Rule of Thumb There is a rule of thumb for
estimating how far away a thunderstorm is. After
you see a flash of lighting, count off the
seconds until the thunder is heard. Divide the
number of seconds by five. The result gives
the approximate distance (in miles) to the
thunderstorm. Why does this rule work?
C for the light is 3x108 m/s
v for the sound is 343 m/s
24
16.6 The Speed of Sound
LIQUIDS
SOLID BARS
25
16.7 Sound Intensity
Sound waves carry energy that can be used to do
work. The amount of energy transported per
second is called the power of the wave. The
sound intensity is defined as the power that
passes perpendicularly through a surface divided
by the area of that surface.
26
16.7 Sound Intensity
Example 6 Sound Intensities 12x10-5W of sound
power passed through the surfaces labeled 1 and
2. The areas of these surfaces are 4.0m2 and
12m2. Determine the sound intensity at each
surface.
27
16.7 Sound Intensity
28
16.7 Sound Intensity
For a 1000 Hz tone, the smallest sound intensity
that the human ear can detect is about
1x10-12W/m2. This intensity is called the
threshold of hearing. On the other extreme,
continuous exposure to intensities greater than
1W/m2 can be painful. If the source emits sound
uniformly in all directions, the intensity
depends on the distance from the source in a
simple way.
29
16.7 Sound Intensity
power of sound source
area of sphere
30
16.8 Decibels
The decibel (dB) is a measurement unit used when
comparing two sound intensities. Because of
the way in which the human hearing mechanism
responds to intensity, it is appropriate to use a
logarithmic scale called the intensity level
Note that log(1)0, so when the intensity of the
sound is equal to the threshold of hearing, the
intensity level is zero.
31
16.8 Decibels
32
16.8 Decibels
Example 9 Comparing Sound Intensities Audio
system 1 produces a sound intensity level of 90.0
dB, and system 2 produces an intensity level of
93.0 dB. Determine the ratio of intensities.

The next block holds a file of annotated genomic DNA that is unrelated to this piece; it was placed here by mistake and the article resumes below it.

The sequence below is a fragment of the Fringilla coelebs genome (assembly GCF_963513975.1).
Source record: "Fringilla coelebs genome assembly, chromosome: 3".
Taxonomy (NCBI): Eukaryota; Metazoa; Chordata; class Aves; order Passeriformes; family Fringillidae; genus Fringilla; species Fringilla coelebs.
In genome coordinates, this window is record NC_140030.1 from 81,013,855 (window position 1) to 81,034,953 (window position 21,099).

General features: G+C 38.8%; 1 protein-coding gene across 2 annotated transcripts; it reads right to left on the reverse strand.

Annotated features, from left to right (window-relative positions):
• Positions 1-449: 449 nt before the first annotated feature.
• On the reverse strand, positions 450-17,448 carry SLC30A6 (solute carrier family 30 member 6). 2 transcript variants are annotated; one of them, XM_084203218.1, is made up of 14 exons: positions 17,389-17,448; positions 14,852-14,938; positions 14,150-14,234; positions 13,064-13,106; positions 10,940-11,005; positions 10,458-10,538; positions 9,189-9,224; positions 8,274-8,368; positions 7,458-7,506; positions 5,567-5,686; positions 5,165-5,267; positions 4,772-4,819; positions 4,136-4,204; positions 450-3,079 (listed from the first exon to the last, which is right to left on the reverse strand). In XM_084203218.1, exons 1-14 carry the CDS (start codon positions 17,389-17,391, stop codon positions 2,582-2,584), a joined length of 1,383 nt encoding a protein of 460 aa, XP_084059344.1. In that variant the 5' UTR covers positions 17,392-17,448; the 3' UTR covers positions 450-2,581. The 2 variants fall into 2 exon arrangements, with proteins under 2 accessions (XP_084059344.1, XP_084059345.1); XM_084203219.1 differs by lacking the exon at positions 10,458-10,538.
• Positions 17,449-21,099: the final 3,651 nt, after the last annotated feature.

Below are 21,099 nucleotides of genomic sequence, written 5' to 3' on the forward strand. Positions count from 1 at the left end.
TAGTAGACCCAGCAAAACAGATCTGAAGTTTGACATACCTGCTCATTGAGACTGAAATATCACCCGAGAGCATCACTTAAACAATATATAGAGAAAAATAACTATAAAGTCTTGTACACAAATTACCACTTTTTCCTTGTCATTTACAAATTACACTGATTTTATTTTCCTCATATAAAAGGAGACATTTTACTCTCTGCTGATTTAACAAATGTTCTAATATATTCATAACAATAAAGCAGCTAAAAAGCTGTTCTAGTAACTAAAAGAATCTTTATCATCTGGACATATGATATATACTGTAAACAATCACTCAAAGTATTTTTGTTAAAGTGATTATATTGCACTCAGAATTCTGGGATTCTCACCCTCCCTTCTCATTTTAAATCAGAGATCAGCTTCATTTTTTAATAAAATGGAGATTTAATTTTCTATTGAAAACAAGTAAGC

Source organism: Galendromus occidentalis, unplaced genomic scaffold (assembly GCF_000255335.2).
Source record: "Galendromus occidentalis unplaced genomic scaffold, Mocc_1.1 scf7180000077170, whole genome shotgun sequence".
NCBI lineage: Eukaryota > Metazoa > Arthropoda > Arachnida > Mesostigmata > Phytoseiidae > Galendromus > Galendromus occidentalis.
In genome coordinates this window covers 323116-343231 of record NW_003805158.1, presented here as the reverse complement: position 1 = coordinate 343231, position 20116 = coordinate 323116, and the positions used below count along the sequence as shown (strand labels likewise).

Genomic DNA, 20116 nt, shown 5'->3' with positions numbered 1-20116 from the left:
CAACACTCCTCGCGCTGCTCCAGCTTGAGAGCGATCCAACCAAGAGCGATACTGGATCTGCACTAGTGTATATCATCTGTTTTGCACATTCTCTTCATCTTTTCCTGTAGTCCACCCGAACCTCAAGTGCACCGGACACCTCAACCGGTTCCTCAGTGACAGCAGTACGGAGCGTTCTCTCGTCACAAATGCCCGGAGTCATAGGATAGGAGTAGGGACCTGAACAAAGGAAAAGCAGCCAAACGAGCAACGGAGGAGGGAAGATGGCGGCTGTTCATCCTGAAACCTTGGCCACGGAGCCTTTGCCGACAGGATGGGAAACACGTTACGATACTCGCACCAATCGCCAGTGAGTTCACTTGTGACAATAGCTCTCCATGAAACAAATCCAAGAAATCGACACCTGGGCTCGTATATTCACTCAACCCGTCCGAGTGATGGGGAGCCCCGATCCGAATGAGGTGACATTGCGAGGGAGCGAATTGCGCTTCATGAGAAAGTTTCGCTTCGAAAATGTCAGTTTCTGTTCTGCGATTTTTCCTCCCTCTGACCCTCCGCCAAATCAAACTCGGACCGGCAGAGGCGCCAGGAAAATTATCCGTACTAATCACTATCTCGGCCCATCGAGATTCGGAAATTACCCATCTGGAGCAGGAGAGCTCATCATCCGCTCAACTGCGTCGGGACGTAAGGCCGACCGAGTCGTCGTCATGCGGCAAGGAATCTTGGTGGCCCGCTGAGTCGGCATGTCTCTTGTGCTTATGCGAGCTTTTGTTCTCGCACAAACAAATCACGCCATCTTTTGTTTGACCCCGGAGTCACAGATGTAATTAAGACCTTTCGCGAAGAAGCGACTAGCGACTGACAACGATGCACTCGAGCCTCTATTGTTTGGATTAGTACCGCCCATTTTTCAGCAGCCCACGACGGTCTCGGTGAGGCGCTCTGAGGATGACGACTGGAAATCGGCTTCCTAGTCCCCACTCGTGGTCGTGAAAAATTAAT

33
16.8 Decibels
34
16.9 The Doppler Effect
The Doppler effect is the change in frequency or
pitch of the sound detected by an observer
because the sound source and the observer
have different velocities with respect to the
medium of sound propagation.
35
16.9 The Doppler Effect
MOVING SOURCE
36
16.9 The Doppler Effect
source moving toward a stationary observer
source moving away from a stationary observer
37
16.9 The Doppler Effect
Example 10 The Sound of a Passing Train A
high-speed train is traveling at a speed of 44.7
m/s when the engineer sounds the 415-Hz warning
horn. The speed of sound is 343 m/s. What are
the frequency and wavelength of the sound, as
perceived by a person standing at the crossing,
when the train is (a) approaching and (b)
leaving the crossing?
38
16.9 The Doppler Effect
approaching
leaving
? v/f
39
16.9 The Doppler Effect
MOVING OBSERVER
40
16.9 The Doppler Effect
Observer moving towards stationary source
Observer moving away from stationary source
41
16.9 The Doppler Effect
GENERAL CASE
Numerator plus sign applies when observer moves
towards the source
Denominator minus sign applies when source
moves towards the observer
42
16.10 Applications of Sound in Medicine
By scanning ultrasonic waves across the body and
detecting the echoes from various locations, it
is possible to obtain an image.
43
16.10 Applications of Sound in Medicine
Ultrasonic sound waves cause the tip of the probe
to vibrate at 23 kHz and shatter sections of the
tumor that it touches.
44
16.10 Applications of Sound in Medicine
When the sound is reflected from the red blood
cells, its frequency is changed in a kind of
Doppler effect because the cells are moving.
45
16.11 The Sensitivity of the Human Ear